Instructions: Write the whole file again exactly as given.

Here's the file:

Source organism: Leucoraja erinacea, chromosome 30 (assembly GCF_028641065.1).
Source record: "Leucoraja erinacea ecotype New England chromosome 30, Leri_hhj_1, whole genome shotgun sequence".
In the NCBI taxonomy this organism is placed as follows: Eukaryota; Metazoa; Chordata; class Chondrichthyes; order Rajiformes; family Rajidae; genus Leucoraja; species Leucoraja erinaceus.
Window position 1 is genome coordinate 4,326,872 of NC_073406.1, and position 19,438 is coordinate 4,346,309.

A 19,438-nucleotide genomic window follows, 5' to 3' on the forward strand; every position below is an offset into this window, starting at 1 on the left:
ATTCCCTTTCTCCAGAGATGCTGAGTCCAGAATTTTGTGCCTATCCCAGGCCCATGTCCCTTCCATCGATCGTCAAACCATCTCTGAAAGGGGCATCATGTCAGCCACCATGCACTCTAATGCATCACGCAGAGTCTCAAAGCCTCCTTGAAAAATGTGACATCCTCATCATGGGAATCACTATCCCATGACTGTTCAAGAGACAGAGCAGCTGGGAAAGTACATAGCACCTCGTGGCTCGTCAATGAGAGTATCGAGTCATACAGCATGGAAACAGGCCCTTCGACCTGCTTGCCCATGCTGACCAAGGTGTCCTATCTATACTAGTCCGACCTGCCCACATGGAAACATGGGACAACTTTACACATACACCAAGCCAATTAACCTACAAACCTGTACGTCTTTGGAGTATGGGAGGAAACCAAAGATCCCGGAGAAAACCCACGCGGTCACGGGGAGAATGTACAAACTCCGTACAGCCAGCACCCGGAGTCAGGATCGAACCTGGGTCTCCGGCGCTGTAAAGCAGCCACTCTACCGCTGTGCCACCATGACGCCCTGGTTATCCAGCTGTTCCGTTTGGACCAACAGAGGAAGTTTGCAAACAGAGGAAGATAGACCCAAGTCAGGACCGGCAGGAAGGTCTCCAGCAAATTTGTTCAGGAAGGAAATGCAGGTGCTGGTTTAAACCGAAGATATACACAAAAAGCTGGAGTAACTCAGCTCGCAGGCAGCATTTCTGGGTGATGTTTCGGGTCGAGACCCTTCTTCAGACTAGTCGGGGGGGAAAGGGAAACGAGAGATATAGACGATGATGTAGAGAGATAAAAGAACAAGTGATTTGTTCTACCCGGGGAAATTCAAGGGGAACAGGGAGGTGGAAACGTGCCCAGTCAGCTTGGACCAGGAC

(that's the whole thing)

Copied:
Source organism: Leucoraja erinacea, chromosome 30 (assembly GCF_028641065.1).
Source record: "Leucoraja erinacea ecotype New England chromosome 30, Leri_hhj_1, whole genome shotgun sequence".
In the NCBI taxonomy this organism is placed as follows: Eukaryota; Metazoa; Chordata; class Chondrichthyes; order Rajiformes; family Rajidae; genus Leucoraja; species Leucoraja erinaceus.
Window position 1 is genome coordinate 4,326,872 of NC_073406.1, and position 19,438 is coordinate 4,346,309.

A 19,438-nucleotide genomic window follows, 5' to 3' on the forward strand; every position below is an offset into this window, starting at 1 on the left:
ATTCCCTTTCTCCAGAGATGCTGAGTCCAGAATTTTGTGCCTATCCCAGGCCCATGTCCCTTCCATCGATCGTCAAACCATCTCTGAAAGGGGCATCATGTCAGCCACCATGCACTCTAATGCATCACGCAGAGTCTCAAAGCCTCCTTGAAAAATGTGACATCCTCATCATGGGAATCACTATCCCATGACTGTTCAAGAGACAGAGCAGCTGGGAAAGTACATAGCACCTCGTGGCTCGTCAATGAGAGTATCGAGTCATACAGCATGGAAACAGGCCCTTCGACCTGCTTGCCCATGCTGACCAAGGTGTCCTATCTATACTAGTCCGACCTGCCCACATGGAAACATGGGACAACTTTACACATACACCAAGCCAATTAACCTACAAACCTGTACGTCTTTGGAGTATGGGAGGAAACCAAAGATCCCGGAGAAAACCCACGCGGTCACGGGGAGAATGTACAAACTCCGTACAGCCAGCACCCGGAGTCAGGATCGAACCTGGGTCTCCGGCGCTGTAAAGCAGCCACTCTACCGCTGTGCCACCATGACGCCCTGGTTATCCAGCTGTTCCGTTTGGACCAACAGAGGAAGTTTGCAAACAGAGGAAGATAGACCCAAGTCAGGACCGGCAGGAAGGTCTCCAGCAAATTTGTTCAGGAAGGAAATGCAGGTGCTGGTTTAAACCGAAGATATACACAAAAAGCTGGAGTAACTCAGCTCGCAGGCAGCATTTCTGGGTGATGTTTCGGGTCGAGACCCTTCTTCAGACTAGTCGGGGGGGAAAGGGAAACGAGAGATATAGACGATGATGTAGAGAGATAAAAGAACAAGTGATTTGTTCTACCCGGGGAAATTCAAGGGGAACAGGGAGGTGGAAACGTGCCCAGTCAGCTTGGACCAGGAC